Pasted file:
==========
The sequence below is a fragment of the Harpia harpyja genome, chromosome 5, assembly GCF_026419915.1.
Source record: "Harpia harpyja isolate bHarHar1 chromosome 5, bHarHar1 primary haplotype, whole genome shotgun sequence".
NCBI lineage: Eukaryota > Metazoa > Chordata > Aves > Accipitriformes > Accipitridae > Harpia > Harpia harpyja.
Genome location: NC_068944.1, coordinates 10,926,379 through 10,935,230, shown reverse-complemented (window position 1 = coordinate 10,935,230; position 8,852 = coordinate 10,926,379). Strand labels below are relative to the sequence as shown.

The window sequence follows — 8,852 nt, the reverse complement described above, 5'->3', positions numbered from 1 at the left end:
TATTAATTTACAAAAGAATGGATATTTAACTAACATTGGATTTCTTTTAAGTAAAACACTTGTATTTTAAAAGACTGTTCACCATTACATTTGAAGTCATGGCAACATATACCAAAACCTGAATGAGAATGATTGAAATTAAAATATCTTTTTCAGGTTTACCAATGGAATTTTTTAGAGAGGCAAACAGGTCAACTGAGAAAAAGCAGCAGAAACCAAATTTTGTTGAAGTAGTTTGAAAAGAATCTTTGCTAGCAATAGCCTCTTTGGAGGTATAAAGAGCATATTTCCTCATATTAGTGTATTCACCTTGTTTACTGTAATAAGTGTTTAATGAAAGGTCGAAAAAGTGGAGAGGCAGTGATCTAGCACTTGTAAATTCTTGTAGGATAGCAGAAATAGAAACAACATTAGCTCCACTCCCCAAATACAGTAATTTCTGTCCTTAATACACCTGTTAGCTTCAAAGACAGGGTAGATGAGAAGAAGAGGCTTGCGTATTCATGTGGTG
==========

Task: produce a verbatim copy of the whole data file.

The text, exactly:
The sequence below is a fragment of the Harpia harpyja genome, chromosome 5, assembly GCF_026419915.1.
Source record: "Harpia harpyja isolate bHarHar1 chromosome 5, bHarHar1 primary haplotype, whole genome shotgun sequence".
NCBI lineage: Eukaryota > Metazoa > Chordata > Aves > Accipitriformes > Accipitridae > Harpia > Harpia harpyja.
Genome location: NC_068944.1, coordinates 10,926,379 through 10,935,230, shown reverse-complemented (window position 1 = coordinate 10,935,230; position 8,852 = coordinate 10,926,379). Strand labels below are relative to the sequence as shown.

The window sequence follows — 8,852 nt, the reverse complement described above, 5'->3', positions numbered from 1 at the left end:
TATTAATTTACAAAAGAATGGATATTTAACTAACATTGGATTTCTTTTAAGTAAAACACTTGTATTTTAAAAGACTGTTCACCATTACATTTGAAGTCATGGCAACATATACCAAAACCTGAATGAGAATGATTGAAATTAAAATATCTTTTTCAGGTTTACCAATGGAATTTTTTAGAGAGGCAAACAGGTCAACTGAGAAAAAGCAGCAGAAACCAAATTTTGTTGAAGTAGTTTGAAAAGAATCTTTGCTAGCAATAGCCTCTTTGGAGGTATAAAGAGCATATTTCCTCATATTAGTGTATTCACCTTGTTTACTGTAATAAGTGTTTAATGAAAGGTCGAAAAAGTGGAGAGGCAGTGATCTAGCACTTGTAAATTCTTGTAGGATAGCAGAAATAGAAACAACATTAGCTCCACTCCCCAAATACAGTAATTTCTGTCCTTAATACACCTGTTAGCTTCAAAGACAGGGTAGATGAGAAGAAGAGGCTTGCGTATTCATGTGGTG